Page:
I Think It’s Worth Losing the Deer

A bow hunter who was trying to recover a deer was unable to, because the property he tracked it to wouldn’t let him recover it. Normally, that kind of thing would just piss you off, but you know, I think I’d be ok with losing the deer if I knew it had wandered onto the property of the CEO of the Animal Rights Alliance.

Who do you think is respecting the deer more? The CEO, who will let the animal go to waste, or the hunter, who wants to recover the animal to use it for a purpose nature intended — food.

11 thoughts on “I Think It’s Worth Losing the Deer”

  1. Also, if the hunter found the deer still alive but wounded he would kill it instead of letting it suffer.

  2. What an unbelievably childish outlook on life and nature. What natural predators is she talking about? There are no predators, except humans, in CT that can take down an adult deer – just scavengers like vultures and foxes. That’s why there are too many of them in CT, NY, and NJ. I had one kick the hood of my car on a CT street earlier this year.

    Deer have eaten and trampled our gardens are trees, damaged my car several times, and yesterday morning decided to take a massive dump in the middle of our driveway. I pass dead deer on the way to work every day. The site of road kill usually doesn’t even make its way into my conscious thought any more. If a hunter showed up at my door to retrieve a deer he shot, I would thank him.

  3. I wonder if that could be considered “wasting game” on the part of the CEO. That’s usually a misdemeanor…

  4. “Her actions, meanwhile, may mean the death of another deer. “Since the hunter did not recover the deer, he did not need to tag it and it doesn’t count toward his bag limit,” Dennis Schain told Outposts.

    Heh. Pretty much sums up the consequences of “animal rights” activism — more dead animals in the long haul.

  5. It is too bad though that he didn’t offer to contest for the deer.

    I remember a Buddy Hackett routine about a hunter, a farmer and a duck.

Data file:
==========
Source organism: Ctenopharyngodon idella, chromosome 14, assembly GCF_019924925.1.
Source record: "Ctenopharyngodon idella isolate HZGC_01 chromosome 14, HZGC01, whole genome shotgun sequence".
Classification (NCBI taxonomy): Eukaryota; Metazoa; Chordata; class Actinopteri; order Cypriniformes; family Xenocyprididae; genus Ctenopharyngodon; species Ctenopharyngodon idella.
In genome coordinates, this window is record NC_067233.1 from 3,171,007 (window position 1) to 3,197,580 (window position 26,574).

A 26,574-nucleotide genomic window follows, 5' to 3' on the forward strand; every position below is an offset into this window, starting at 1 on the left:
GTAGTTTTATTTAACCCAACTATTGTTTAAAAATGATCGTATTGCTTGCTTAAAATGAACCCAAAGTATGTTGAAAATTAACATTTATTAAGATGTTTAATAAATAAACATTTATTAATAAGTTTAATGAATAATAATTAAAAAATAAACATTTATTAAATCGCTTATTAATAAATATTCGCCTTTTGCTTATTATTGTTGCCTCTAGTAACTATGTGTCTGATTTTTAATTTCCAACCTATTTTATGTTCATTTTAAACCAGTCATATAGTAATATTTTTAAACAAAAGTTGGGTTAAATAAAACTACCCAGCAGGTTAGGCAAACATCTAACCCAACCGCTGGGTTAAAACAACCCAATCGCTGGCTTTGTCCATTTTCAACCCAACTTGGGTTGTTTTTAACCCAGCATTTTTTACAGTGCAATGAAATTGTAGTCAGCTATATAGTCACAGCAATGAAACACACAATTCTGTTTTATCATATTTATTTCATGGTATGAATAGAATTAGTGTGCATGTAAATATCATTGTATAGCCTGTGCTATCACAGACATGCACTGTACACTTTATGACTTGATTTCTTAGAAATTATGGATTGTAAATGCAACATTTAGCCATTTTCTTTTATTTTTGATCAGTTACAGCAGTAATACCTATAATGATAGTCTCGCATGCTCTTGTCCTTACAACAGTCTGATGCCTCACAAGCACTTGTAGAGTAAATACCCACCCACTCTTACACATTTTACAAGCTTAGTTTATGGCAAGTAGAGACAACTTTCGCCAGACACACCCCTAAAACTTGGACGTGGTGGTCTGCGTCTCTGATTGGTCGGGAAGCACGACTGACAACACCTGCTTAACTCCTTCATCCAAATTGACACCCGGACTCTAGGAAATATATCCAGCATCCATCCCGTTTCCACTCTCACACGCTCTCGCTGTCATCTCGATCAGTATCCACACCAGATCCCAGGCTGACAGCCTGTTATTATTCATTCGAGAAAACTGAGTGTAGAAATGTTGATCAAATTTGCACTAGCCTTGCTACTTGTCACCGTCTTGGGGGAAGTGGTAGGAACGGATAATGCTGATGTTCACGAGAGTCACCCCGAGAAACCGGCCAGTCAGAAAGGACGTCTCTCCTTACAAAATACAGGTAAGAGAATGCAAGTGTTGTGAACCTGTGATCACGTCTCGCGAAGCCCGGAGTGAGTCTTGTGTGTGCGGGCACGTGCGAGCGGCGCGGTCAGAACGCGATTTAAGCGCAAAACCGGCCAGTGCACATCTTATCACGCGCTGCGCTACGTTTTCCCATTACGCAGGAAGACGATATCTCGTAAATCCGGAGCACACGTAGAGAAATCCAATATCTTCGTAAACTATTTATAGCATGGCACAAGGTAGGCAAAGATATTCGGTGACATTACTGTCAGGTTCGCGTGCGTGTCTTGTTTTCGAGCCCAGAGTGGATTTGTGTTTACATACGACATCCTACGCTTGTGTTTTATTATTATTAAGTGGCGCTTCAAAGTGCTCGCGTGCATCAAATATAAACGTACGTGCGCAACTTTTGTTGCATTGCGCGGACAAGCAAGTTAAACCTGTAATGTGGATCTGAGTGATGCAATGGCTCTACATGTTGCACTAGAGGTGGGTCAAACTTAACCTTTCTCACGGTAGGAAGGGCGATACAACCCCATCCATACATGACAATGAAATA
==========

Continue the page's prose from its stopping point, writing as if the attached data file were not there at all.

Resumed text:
6. “Lynn and other animal-rights proponents argue that killing the deer is not the answer and that nature should be allowed to take its course to control deer numbers.”

    Deer breed at a rate intended to offset predation. “Nature taking it’s course” in that part of the country, like here in Virginia, means a whole lot of deer starving to death every year because there are no “natural” predators to control the population, and therefore, more deer than there is food for. Humans thinning the herd at the start of mating season keeps the numbers down to a level that can be sustained the rest of the year.

    Sustained ignorance is the worst form of stupidity, because basic ignorance is so easily cured that there is no excuse for it.

  7. “Lynn and other animal-rights proponents argue that killing the deer is not the answer and that nature should be allowed to take its course to control deer numbers.”

    That would mean reintroducing wolves and mountain lions back in NY, NJ, CT, etc. If that happens, I wonder how soon it before these predators realize it’s far easier to take down a human than a deer.

  8. OrangeNeck –
    I like your thinking. Why not start a campaign to reintroduce those species in those states – like they did with the grey wolf in the western states.

    I’m thinking grey wolves, grizzlies, and Western cougers(the BIG ones).

  9. The sad truth is that without hunters most deer and other wildlife would disappear altogether. With increased urbanization the habitat is going away and while some species can adapt most will not. Properly managed hunting programs allow the deer and other species to continue to exist. Countries without some type of managed and sustainable hunting program soon lose virtually all of their wildlife.

  10. The land owner has the right not to allow the taking of the deer. It is not good land and wildlife management. I have known landowners is that when we saw an injured deer from a car crash will go get their rifle to put it out of its misery. What they did with carcass I do not know.
    I have see many skeletons of deer . We had one that fell off the bulkhead and died in the water. It was devoured fast by fish. I never though that I had to remove the carcass other than allow it to dissolve by natural processes.

    The hunter may have been disappointed but that is the breaks in hunting.

    The landowner was a fool but that is her right.

  11. I believe I would have dragged the deer back across the property line. Otherwise, I would have called the local sheriff and filed a theft report.

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